Taxes Trump Regime

“Let’s say $7,000”

Written by SK Ashby

Good (fake) news everyone -- your income has risen by $7,000!

I mean, I'm sure it hasn't, but that's what Donald Trump says.

Speaking to the media at a cabinet meeting, Trump stated that incomes have risen far more than they actually have and then he added even more phantom income on top of that.

From Bloomberg:

Trump said at a Cabinet meeting that over 2 1/2 years, net incomes “rose $5,000, not including $2,000 for taxes, so it rose, let’s say, $7,000.” He also reposted a tweet over the weekend from an employee of conservative group Turning Point USA, who touted similar figures.

A June CEA report estimated that government deregulation will provide an inflation-adjusted $3,100 per household annually by 2021 and a separate White House statement showed that the Republican tax cuts package will bump that up to about $6,600 for the average household. In his comments Monday, Trump rounded the figure up to $7,000.

So far, official data don’t reflect that optimism over Americans’ incomes.

Most of Trump's fantastical claims rely on the fact that many Americans don't know what he's talking about or don't know what the truth of the matter is, but this is different.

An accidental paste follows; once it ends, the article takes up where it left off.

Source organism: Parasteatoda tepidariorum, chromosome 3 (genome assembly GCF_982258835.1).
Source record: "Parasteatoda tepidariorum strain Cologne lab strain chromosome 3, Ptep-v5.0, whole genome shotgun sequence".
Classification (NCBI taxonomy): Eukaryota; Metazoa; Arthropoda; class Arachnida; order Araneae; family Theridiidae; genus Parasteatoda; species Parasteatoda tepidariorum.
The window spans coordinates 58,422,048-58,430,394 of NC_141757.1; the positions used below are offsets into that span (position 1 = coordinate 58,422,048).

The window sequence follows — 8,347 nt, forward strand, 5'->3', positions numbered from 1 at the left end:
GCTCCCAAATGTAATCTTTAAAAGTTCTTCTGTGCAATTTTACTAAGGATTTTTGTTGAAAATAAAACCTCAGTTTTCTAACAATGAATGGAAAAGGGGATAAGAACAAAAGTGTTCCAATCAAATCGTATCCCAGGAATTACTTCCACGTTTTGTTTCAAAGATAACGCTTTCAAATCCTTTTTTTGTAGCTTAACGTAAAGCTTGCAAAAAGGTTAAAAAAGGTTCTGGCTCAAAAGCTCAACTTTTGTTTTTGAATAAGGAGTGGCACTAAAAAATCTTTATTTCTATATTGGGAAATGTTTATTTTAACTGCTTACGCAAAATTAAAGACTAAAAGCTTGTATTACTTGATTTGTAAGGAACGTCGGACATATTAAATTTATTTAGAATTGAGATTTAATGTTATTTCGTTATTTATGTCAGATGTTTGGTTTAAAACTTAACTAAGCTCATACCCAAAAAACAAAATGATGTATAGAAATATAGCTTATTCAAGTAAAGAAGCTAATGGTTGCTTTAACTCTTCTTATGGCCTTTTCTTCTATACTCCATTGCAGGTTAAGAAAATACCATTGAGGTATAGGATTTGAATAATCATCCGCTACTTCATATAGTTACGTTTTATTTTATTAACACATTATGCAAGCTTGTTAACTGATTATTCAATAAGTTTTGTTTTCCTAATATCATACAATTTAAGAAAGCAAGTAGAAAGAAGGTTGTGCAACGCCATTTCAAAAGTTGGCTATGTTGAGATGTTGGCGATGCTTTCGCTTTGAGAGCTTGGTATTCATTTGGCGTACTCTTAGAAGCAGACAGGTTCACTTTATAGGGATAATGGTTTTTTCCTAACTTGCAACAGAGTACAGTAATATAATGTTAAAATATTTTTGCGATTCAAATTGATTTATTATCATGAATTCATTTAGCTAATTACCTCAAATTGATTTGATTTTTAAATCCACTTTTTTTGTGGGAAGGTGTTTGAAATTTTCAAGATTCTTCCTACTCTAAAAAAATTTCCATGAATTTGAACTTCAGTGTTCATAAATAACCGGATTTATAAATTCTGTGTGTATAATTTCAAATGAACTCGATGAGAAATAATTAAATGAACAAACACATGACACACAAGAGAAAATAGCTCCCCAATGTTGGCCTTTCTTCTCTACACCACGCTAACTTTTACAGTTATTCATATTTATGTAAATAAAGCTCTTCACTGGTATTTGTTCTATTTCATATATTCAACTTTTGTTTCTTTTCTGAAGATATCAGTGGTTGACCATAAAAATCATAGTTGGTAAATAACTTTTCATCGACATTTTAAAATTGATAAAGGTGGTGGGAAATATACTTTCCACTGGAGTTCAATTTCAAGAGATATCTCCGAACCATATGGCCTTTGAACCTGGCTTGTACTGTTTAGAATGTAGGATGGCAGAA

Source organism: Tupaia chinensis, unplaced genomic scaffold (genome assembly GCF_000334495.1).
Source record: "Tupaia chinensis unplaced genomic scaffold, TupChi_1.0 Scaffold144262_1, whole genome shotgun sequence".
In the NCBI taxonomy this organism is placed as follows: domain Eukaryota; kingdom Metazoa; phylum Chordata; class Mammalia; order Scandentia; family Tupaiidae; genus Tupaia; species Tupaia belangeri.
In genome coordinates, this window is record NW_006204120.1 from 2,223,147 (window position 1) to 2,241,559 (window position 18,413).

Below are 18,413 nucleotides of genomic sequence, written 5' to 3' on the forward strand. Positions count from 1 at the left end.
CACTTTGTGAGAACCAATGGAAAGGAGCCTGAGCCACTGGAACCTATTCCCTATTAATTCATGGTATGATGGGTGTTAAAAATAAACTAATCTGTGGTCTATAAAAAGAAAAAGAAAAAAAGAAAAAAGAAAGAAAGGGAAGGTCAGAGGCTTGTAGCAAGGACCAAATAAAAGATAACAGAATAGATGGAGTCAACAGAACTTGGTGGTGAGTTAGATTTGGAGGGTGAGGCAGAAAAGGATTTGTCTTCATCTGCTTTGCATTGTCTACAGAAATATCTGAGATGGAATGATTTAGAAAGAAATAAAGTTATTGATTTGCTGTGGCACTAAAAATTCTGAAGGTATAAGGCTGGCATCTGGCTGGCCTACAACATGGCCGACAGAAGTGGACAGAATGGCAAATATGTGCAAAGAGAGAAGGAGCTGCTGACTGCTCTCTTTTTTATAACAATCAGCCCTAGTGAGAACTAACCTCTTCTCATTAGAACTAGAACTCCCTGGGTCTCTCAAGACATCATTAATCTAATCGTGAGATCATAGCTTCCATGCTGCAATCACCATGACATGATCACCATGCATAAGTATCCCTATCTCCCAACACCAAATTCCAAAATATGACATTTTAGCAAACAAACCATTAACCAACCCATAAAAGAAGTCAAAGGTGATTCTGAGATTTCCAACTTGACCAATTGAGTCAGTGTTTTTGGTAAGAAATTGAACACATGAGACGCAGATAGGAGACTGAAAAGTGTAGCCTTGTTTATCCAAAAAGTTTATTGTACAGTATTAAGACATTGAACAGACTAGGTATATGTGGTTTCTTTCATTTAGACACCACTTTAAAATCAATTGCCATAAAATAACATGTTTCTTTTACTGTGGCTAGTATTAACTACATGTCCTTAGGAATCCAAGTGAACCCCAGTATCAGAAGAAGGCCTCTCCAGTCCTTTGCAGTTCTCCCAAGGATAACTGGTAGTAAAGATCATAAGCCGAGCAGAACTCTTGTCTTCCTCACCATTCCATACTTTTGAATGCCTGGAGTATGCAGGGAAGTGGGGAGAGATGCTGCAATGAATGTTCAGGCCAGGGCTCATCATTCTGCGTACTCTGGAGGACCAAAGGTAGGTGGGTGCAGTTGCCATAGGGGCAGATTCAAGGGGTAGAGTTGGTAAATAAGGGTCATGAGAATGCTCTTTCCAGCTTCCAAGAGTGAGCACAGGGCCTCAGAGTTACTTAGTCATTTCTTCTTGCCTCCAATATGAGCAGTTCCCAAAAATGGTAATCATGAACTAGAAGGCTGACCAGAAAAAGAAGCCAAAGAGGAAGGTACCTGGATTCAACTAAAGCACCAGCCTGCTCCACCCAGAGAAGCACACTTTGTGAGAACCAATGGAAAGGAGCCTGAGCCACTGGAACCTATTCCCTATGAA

Everyone including Trump's average supporters know what's in their own bank account and they know their income has not increased by this amount or anything even close it.

According to the Census Bureau, average incomes have actually increased by about 2.3 percent or $1,400 under Trump while incomes increase by 5 percent under President Obama.

This is Trump's way of defending and justifying his tax cuts for corporations and wealthy shareholders, but it doesn't stand up in the face empirical reality and it doesn't get more real than your balance.

Of course, most of the above commentary doesn't apply if you are a significant shareholder or a member of the wealthy donor class. If you're among those people, it's possible your income has risen by as much or even more than Trump's claim. That's how averages work.

Even if you add estimates on the benefit from the Republican tax cuts, income gains still don’t rise to the level that Trump highlighted. The Urban-Brookings Tax Policy Center estimates that middle-income earners received a $930 reduction in taxes on average for the overhaul passed in late 2017. But Trump’s tariffs on Chinese goods all but wiped out those benefits, according to research from the Federal Reserve Bank of New York.

Trump claimed incomes have risen more than they really have, he claimed Americans saved more in taxes than they really have, and he rounded upward.

I expect he's going to repeat these numbers many times during the 2020 campaign and the fake numbers he throws out will probably get bigger.